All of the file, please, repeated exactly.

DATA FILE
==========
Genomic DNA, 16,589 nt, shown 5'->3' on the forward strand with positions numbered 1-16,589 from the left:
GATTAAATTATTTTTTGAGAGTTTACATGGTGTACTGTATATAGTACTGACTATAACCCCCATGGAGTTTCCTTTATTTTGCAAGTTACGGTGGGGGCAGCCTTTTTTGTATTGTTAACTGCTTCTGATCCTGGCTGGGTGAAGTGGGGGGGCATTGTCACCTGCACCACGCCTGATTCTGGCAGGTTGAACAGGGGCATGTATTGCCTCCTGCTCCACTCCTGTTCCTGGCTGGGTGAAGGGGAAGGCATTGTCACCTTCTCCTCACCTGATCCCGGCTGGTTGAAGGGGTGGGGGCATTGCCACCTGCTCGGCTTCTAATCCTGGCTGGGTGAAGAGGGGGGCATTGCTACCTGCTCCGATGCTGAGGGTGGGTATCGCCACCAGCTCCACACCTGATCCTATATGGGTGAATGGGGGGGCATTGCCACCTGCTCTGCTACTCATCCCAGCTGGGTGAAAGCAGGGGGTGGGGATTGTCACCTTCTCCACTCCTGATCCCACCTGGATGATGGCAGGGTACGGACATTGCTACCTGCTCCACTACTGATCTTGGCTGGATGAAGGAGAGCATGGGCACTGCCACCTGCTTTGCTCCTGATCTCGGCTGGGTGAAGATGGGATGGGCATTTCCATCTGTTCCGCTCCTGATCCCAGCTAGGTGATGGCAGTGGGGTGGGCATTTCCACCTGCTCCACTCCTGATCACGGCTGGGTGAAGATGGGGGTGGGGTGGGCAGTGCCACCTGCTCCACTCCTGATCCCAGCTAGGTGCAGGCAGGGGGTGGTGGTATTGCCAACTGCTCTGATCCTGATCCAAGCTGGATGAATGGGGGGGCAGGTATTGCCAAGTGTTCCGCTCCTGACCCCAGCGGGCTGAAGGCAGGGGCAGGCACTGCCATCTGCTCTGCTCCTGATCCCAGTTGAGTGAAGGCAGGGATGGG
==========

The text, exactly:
Genomic DNA, 16,589 nt, shown 5'->3' on the forward strand with positions numbered 1-16,589 from the left:
GATTAAATTATTTTTTGAGAGTTTACATGGTGTACTGTATATAGTACTGACTATAACCCCCATGGAGTTTCCTTTATTTTGCAAGTTACGGTGGGGGCAGCCTTTTTTGTATTGTTAACTGCTTCTGATCCTGGCTGGGTGAAGTGGGGGGGCATTGTCACCTGCACCACGCCTGATTCTGGCAGGTTGAACAGGGGCATGTATTGCCTCCTGCTCCACTCCTGTTCCTGGCTGGGTGAAGGGGAAGGCATTGTCACCTTCTCCTCACCTGATCCCGGCTGGTTGAAGGGGTGGGGGCATTGCCACCTGCTCGGCTTCTAATCCTGGCTGGGTGAAGAGGGGGGCATTGCTACCTGCTCCGATGCTGAGGGTGGGTATCGCCACCAGCTCCACACCTGATCCTATATGGGTGAATGGGGGGGCATTGCCACCTGCTCTGCTACTCATCCCAGCTGGGTGAAAGCAGGGGGTGGGGATTGTCACCTTCTCCACTCCTGATCCCACCTGGATGATGGCAGGGTACGGACATTGCTACCTGCTCCACTACTGATCTTGGCTGGATGAAGGAGAGCATGGGCACTGCCACCTGCTTTGCTCCTGATCTCGGCTGGGTGAAGATGGGATGGGCATTTCCATCTGTTCCGCTCCTGATCCCAGCTAGGTGATGGCAGTGGGGTGGGCATTTCCACCTGCTCCACTCCTGATCACGGCTGGGTGAAGATGGGGGTGGGGTGGGCAGTGCCACCTGCTCCACTCCTGATCCCAGCTAGGTGCAGGCAGGGGGTGGTGGTATTGCCAACTGCTCTGATCCTGATCCAAGCTGGATGAATGGGGGGGCAGGTATTGCCAAGTGTTCCGCTCCTGACCCCAGCGGGCTGAAGGCAGGGGCAGGCACTGCCATCTGCTCTGCTCCTGATCCCAGTTGAGTGAAGGCAGGGATGGG